St. Francis and GIPS began fundraising several months ago, presenting design schematics to area businesses.
Building the academy will take an estimated 12 months to complete once funds are raised.
CHI St. Francis will lease the space, a $7.2 million value, to the school system for 20 years for a token fee.
“The gift from CHI Health is what we would have or could have charged to lease this building to somebody,” CHI St. Francis President Ed Hannon said in an interview. No rent will be charged to the school district. “That’s our gift to them.”
Floors purposely left vacant
When the tower was built a decade ago, the eighth and ninth floors were deliberately left vacant.
“They were built with the intention of building for future growth, whatever the community needs were,” Hannon said.
In addition to the eighth floor, high school students will also have access to the seventh floor, which is home to “some of our high-tech learning equipment,” Hannon said. Hospital staff members will continue to use that equipment for continuing education. But it will also be used by high school students and “our partners who come out here from the colleges, for the nursing programs and other technical fields,” Hannon said.
After graduation, academy students can use their acquired skills for college or to enter the job market. Those who choose not to pursue higher education, roughly 40%, will be eligible for several careers including CNAs, EMTs, health care techs and admissions clerks.
Last school year, 104 academy students earned their Certified Nursing Assistant (CNA) certifications, many working in health care during the pandemic.
“COVID-19 showed the nation how vital skilled medical providers are for the health and safety of any community,” Hannon said in the news release. “The academy, and the opportunity to ‘grow our own,’ is a forward-thinking way for St. Francis to give back to the community which has supported our hospital for 133 years. This partnership with the Grand Island Public Schools will benefit the community well into the future.”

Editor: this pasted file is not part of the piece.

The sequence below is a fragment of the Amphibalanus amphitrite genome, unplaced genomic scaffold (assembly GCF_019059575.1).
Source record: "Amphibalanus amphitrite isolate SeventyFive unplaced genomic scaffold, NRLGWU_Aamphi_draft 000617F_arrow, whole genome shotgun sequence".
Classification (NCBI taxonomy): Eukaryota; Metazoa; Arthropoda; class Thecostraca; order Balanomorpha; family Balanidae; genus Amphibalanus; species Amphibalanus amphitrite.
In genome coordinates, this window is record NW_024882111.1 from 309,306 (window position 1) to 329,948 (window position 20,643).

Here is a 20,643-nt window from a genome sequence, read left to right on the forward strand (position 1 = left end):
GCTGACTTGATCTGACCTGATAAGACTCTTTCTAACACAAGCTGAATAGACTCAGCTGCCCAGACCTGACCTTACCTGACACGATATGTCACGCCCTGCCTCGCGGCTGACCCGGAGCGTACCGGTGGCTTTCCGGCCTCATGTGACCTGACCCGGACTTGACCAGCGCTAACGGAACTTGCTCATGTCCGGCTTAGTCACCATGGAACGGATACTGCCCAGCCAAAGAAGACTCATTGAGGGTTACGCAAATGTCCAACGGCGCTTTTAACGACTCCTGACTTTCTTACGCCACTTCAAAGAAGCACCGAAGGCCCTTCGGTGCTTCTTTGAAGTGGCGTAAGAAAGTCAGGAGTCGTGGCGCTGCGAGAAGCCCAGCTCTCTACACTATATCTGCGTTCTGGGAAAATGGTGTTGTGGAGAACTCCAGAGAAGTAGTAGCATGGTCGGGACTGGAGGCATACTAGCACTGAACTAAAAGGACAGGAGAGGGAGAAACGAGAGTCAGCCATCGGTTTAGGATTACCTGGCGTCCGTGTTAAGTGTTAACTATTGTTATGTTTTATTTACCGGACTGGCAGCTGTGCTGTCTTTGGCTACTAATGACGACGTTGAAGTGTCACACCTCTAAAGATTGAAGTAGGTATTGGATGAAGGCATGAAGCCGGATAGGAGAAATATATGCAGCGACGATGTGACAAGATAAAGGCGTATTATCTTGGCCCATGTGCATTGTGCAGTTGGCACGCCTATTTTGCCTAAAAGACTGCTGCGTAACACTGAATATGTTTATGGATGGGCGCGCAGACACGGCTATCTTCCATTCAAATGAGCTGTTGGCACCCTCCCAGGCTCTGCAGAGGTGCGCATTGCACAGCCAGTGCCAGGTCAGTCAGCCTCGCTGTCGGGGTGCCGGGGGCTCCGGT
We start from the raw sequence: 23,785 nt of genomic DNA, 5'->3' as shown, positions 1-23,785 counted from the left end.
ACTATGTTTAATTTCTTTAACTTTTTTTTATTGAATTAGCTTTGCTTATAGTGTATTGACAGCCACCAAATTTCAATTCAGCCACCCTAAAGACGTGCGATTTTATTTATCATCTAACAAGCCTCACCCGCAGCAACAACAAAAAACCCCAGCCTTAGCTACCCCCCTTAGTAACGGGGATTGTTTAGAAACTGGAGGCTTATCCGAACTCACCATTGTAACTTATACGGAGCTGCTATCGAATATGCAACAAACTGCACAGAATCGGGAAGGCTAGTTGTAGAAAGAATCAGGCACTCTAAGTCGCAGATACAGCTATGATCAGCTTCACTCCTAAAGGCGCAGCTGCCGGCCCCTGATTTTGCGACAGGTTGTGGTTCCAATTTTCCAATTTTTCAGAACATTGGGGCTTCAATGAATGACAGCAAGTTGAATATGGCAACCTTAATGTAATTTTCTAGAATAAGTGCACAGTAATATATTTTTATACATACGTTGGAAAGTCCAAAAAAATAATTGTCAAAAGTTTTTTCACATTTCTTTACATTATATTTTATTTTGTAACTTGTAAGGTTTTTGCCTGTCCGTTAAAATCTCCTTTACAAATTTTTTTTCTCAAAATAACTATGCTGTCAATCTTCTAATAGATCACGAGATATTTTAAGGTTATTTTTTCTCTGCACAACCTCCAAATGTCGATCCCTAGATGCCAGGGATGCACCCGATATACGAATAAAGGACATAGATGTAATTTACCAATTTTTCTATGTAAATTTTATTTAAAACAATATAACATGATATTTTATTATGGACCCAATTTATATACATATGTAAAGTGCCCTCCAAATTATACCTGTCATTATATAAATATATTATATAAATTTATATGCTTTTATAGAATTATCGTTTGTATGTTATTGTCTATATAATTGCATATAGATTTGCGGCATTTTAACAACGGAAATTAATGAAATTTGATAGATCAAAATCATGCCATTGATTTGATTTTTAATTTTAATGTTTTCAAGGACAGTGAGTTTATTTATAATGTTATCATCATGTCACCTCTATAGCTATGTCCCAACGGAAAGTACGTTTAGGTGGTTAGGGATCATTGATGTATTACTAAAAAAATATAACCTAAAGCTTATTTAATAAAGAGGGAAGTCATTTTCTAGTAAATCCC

Hannon said he believes time spent at St. Francis will be invaluable in helping students navigate the 250 possible careers in health care.
“Students will discover what it’s really like to work in health care — and what careers they’re most interested in pursuing,” he said in the news release. “They’ll forge connections with our staff who’ve been in their shoes and are now in their corner.”
“We are thrilled to be able to partner with our friends from the CHI Health St. Francis Foundation to make this dream a reality to our students,” Traci Skalberg of the GIPS Foundation said in the release.
An instant workforce is a valuable resource, said Dave Taylor, president of the Grand Island Area Economic Development Corp., as Grand Island’s population is shifting and will soon be home to more residents 75 years and older than children five years and younger.
“Grand Island’s population shift will surely affect all segments of the community — business, housing, education and especially health care,” Taylor said in the release. “The investment in the Academy of Medical Sciences at CHI Health St. Francis is a multi-faceted, long-term economic strategy to develop a highly qualified, empathetic, and engaged workforce. The partnership between CHI Health St. Francis and Grand Island Public Schools enables Grand Island to be one step closer to a budding health care hub in Central Nebraska.”
For more information about the academy or to pledge a gift, call the St. Francis Foundation at 308-398-5400.